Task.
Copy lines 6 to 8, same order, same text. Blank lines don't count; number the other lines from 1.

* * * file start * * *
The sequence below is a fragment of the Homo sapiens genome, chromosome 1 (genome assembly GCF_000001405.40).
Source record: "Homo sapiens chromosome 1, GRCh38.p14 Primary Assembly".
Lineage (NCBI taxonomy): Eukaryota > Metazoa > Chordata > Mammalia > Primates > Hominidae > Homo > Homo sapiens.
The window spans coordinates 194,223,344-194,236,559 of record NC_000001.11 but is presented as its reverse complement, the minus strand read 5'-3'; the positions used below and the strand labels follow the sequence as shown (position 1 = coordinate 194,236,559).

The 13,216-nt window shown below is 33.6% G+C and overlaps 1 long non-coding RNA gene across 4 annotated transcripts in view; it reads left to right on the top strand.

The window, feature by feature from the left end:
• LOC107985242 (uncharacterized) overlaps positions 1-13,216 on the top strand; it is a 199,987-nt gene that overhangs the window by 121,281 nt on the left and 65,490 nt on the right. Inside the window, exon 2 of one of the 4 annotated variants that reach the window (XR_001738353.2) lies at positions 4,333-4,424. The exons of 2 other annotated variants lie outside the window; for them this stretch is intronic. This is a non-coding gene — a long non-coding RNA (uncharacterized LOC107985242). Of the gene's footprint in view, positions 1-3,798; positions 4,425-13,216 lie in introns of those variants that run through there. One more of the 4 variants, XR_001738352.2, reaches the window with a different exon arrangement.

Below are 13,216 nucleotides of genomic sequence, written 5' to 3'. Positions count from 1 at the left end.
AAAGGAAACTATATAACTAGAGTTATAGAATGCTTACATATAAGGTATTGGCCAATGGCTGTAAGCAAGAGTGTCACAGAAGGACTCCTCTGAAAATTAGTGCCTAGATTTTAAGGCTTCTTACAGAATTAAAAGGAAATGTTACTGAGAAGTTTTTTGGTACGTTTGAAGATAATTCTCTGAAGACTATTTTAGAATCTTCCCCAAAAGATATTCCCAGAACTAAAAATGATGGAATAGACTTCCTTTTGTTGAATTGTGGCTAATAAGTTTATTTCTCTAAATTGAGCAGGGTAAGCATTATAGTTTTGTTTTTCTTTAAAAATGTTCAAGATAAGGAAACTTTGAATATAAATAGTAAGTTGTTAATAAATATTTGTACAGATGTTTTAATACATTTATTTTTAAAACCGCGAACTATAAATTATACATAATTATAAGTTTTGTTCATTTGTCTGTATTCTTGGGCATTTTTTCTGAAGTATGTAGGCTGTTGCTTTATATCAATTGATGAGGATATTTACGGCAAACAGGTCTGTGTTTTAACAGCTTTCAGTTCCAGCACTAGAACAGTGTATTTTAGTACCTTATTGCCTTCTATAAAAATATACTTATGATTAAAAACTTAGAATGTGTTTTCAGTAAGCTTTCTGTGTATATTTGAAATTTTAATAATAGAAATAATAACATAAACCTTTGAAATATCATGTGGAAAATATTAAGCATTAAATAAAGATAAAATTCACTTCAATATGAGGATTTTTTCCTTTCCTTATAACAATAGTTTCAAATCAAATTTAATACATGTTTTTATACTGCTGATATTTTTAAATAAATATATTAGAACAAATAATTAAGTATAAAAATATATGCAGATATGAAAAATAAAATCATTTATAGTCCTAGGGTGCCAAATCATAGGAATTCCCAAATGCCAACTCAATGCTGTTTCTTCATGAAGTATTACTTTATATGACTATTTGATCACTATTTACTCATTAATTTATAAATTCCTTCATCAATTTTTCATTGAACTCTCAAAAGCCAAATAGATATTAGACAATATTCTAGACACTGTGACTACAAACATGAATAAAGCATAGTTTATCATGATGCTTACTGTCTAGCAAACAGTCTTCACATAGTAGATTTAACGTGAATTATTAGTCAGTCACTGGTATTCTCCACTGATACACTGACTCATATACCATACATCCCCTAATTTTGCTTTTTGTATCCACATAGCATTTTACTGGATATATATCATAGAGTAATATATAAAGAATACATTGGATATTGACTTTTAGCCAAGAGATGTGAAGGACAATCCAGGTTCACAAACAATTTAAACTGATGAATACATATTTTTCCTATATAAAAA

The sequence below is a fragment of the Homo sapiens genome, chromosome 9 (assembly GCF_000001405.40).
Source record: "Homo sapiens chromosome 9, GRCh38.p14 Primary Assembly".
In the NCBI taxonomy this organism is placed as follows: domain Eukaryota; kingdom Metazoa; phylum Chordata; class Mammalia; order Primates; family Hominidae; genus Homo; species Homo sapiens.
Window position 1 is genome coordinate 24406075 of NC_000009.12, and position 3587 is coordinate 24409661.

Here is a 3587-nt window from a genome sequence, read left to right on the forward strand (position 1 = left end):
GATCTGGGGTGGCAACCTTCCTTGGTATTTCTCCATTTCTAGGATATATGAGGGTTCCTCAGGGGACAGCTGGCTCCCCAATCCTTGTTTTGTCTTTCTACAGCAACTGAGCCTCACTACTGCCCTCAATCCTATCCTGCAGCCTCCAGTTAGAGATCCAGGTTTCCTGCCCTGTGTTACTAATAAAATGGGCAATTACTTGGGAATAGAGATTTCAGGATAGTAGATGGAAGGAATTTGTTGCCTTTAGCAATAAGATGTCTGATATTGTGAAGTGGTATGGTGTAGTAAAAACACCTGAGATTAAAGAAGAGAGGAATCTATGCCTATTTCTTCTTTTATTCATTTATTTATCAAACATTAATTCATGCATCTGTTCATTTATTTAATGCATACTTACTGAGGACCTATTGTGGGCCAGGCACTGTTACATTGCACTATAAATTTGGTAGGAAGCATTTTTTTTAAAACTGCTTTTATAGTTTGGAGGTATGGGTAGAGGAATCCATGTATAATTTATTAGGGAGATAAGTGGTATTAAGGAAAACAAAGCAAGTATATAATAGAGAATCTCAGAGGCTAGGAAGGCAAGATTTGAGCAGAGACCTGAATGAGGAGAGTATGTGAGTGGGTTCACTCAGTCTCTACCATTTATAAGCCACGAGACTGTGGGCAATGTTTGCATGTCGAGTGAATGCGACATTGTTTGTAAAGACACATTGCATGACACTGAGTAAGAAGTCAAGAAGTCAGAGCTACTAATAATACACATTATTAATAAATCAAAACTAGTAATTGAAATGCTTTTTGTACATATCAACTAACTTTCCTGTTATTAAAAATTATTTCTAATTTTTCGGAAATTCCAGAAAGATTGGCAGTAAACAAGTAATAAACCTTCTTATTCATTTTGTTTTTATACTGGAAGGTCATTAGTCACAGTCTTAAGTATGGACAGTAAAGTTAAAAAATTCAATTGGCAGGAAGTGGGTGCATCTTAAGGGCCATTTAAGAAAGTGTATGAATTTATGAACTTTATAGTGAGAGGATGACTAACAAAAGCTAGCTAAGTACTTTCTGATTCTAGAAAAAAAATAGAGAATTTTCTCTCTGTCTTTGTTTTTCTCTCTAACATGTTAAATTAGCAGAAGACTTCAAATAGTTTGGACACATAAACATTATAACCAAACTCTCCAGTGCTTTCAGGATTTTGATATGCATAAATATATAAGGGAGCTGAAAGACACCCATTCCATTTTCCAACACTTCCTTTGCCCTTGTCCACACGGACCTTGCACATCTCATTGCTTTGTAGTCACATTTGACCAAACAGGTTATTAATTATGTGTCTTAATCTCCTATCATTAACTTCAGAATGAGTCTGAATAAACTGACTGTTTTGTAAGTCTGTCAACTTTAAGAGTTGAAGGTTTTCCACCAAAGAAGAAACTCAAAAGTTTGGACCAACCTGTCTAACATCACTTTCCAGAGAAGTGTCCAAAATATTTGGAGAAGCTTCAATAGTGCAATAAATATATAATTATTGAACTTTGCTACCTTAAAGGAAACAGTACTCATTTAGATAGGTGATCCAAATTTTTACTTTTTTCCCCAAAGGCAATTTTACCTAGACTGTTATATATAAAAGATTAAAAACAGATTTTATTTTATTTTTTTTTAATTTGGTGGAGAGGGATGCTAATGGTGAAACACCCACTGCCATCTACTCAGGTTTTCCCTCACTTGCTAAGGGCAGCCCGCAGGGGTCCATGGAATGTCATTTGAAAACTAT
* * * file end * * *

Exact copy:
The window, feature by feature from the left end:
• LOC107985242 (uncharacterized) overlaps positions 1-13,216 on the top strand; it is a 199,987-nt gene that overhangs the window by 121,281 nt on the left and 65,490 nt on the right. Inside the window, exon 2 of one of the 4 annotated variants that reach the window (XR_001738353.2) lies at positions 4,333-4,424. The exons of 2 other annotated variants lie outside the window; for them this stretch is intronic. This is a non-coding gene — a long non-coding RNA (uncharacterized LOC107985242). Of the gene's footprint in view, positions 1-3,798; positions 4,425-13,216 lie in introns of those variants that run through there. One more of the 4 variants, XR_001738352.2, reaches the window with a different exon arrangement.

Below are 13,216 nucleotides of genomic sequence, written 5' to 3'. Positions count from 1 at the left end.